represented by bulletin boards (bboards), the repository should effi-
   ciently manage bboard mail, using a minimum of storage to store
   bboard messages in a manner that still allows any user subscribing to
   the bboard to read the mail.  Second, the repository must be able to
   communicate efficiently with its clients.  The protocol used to com-
   municate between repository and client must be reliable and must pro-
   vide operations that (1) allow typical mail manipulation, and (2)
   support Pcmail's distributed nature by allowing efficient synchroni-
   zation between local and global mail states.  Third, the repository
   must be able to process mail from sources outside the repository's
   own user community (a primary outside source is the Internet).  In-
   ternet mail will arrive with a NIC RFC-822 standard message header;
   the recipient names in the message must be properly translated from
   the RFC-822 namespace into the repository's namespace.

3.1. Management of user mail state

   Pcmail divides the world into a community of users.  Each user is re-
   ferred to by a user object.  A user object consists of a unique name,
   a password (which the user's clients use to authenticate themselves
   to the repository before manipulating a global mail state), a list of
   "client objects" describing those clients belonging to the user, and
   a list of "mailbox objects".

   A client object consists of a unique name and a status.  A user has
   one client object for every client he owns; a client cannot communi-
   cate with the repository unless it has a corresponding client object
   in a user's client list.  Client objects therefore serve as a means
   of identifying valid clients to the repository.  Client objects also
   allow the repository to manage local and global mail state synchroni-
   zation; the repository associates with every global state change a
   list of client objects corresponding to those clients which have not
   recorded the global change locally.

   A client's status is either "active" or "inactive".  The repository
   defines inactive clients as those clients which have not connected to
   the repository within a set time period (one week in the current re-
   pository implementation).  When an inactive client does connect to
   the repository, the repository notifies the client that it has been
   "reset".  The repository resets a client by marking all messages in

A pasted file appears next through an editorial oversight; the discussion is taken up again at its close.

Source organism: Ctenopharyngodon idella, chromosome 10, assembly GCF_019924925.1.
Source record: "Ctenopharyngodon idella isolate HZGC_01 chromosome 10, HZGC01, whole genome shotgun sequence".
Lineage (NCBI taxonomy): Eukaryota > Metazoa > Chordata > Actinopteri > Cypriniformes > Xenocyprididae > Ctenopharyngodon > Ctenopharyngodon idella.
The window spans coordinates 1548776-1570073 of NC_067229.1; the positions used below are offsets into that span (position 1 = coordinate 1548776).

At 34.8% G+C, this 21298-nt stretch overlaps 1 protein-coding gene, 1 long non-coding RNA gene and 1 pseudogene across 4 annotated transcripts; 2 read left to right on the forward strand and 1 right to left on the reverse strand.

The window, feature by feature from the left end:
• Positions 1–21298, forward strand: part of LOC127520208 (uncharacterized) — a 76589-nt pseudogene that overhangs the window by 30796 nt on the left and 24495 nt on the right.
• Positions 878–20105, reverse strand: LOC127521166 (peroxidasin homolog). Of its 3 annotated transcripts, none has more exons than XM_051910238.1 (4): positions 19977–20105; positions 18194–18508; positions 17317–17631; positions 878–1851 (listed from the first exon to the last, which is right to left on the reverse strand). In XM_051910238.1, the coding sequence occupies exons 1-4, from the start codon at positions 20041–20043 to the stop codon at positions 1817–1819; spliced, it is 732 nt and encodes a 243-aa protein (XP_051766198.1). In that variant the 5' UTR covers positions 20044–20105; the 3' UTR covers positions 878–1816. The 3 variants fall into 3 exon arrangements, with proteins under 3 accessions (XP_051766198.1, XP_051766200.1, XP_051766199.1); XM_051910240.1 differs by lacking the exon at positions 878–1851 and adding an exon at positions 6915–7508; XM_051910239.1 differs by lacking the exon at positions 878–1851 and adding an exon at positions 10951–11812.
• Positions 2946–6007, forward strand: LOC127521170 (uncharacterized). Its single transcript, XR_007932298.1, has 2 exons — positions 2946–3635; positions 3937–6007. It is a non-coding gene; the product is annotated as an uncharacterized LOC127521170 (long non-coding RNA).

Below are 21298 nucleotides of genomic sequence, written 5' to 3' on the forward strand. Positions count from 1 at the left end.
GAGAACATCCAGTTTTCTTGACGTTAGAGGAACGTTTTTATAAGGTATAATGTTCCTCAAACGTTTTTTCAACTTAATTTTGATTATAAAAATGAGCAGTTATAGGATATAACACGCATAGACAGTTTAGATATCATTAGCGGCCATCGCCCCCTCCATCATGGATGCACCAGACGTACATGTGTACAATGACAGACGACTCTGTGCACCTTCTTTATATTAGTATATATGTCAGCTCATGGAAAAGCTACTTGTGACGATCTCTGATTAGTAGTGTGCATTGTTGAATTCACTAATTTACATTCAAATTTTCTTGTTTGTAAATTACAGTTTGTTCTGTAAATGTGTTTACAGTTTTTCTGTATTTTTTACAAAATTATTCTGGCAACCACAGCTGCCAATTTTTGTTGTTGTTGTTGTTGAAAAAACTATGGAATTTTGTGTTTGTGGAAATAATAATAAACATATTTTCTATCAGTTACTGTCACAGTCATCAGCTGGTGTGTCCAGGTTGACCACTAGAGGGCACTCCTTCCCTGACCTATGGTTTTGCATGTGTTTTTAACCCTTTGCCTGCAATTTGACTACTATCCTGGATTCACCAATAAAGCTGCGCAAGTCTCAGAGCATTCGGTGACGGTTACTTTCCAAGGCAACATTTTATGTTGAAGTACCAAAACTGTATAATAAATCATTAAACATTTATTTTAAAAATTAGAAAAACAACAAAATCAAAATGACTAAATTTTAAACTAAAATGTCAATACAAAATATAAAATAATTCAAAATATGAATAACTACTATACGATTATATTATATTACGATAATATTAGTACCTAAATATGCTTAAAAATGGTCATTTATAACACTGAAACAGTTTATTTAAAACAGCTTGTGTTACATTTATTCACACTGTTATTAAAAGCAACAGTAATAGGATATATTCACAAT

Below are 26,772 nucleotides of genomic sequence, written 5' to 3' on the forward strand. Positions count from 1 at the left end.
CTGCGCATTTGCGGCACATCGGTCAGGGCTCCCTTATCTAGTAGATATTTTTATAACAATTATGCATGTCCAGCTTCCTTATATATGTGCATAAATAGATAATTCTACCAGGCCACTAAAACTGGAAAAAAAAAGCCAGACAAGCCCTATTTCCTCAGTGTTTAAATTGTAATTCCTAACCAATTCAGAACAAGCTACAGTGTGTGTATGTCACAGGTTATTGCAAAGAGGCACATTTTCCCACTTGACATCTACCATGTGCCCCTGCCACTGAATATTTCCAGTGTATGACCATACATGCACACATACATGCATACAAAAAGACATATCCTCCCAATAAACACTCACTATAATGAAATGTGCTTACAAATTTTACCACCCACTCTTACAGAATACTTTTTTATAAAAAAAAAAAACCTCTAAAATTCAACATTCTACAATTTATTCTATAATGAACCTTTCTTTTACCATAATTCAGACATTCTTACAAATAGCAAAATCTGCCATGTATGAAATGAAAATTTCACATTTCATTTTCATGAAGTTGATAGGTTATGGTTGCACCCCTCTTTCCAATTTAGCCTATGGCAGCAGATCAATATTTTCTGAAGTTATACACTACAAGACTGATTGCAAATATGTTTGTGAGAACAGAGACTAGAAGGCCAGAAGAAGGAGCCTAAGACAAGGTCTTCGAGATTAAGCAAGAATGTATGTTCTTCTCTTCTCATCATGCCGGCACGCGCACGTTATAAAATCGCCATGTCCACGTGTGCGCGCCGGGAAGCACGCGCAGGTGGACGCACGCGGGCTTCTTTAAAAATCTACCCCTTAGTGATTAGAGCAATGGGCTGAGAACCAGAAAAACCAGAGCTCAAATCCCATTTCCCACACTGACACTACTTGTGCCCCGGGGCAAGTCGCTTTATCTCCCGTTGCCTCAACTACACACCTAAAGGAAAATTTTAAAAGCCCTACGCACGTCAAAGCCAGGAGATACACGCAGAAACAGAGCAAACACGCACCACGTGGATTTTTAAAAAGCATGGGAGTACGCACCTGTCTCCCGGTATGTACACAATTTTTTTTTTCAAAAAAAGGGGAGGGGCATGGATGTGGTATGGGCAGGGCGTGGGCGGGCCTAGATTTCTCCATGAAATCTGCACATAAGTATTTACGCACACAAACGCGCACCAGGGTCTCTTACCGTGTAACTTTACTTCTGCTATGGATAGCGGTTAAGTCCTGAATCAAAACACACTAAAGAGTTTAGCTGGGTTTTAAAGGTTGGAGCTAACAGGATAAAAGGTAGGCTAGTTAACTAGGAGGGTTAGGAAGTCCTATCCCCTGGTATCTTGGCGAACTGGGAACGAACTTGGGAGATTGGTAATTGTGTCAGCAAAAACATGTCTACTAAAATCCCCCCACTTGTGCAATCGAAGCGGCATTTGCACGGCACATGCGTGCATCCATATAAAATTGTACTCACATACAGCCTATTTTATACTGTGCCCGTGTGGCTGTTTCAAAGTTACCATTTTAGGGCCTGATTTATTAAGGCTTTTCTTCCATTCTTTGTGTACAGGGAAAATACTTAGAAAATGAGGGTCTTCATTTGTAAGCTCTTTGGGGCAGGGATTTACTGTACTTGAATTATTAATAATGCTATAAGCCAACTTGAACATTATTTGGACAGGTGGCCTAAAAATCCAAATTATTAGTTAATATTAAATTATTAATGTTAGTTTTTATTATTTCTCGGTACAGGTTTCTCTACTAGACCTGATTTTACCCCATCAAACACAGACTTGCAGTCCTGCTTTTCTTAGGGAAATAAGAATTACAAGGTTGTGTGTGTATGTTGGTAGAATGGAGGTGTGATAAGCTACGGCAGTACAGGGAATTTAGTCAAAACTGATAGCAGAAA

the user's mail state as having changed since the client last logged
   in.  When the client next synchronizes with the repository, it will
   receive a complete copy of the repository's global mail state.  A

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   forced reset is performed on the assumption that enough global state
   changes occur in a week that the client would spend too much time
   performing an ordinary local state-global state synchronization.

   Messages are stored in mailboxes.  Users can have an arbitrary number
   of mailboxes, which serve both to store and to categorize messages.
   A mailbox object both names a mailbox and describes its contents.
   Mailboxes are identified by a unique name; their contents are
   described by three numeric values.  The first is the total number of
   messages in the mailbox, the second is the total number of unseen
   messages (messages that have never been seen by the user via any
   client) in the mailbox, and the third is the mailbox's next available
   message unique identifier (UID).  The above information is stored in
   the mailbox object to allow clients to get a summary of a mailbox's
   contents without having to read all the messages within the mailbox.

   Some mailboxes are special, in that other users may read the messages
   stored in them.  These mailboxes are called "bulletin board mail-
   boxes" or "bboard mailboxes".  The repository uses bboard mailboxes
   to store bboard mail.  Bboard mailboxes differ from ordinary mail-
   boxes in the following ways:

      - Their names are unique across the entire repository;
        for instance, only one bboard mailbox named "sf-lovers"
        may exist in the entire repository community.  This
        does not preclude other users from having an ordinary
        mailbox named "sf-lovers".

      - Subscribers to the bboard are granted read-only access
        to the messages in the bboard mailbox.  The bboard
        mailbox's owner (typically the system manager) has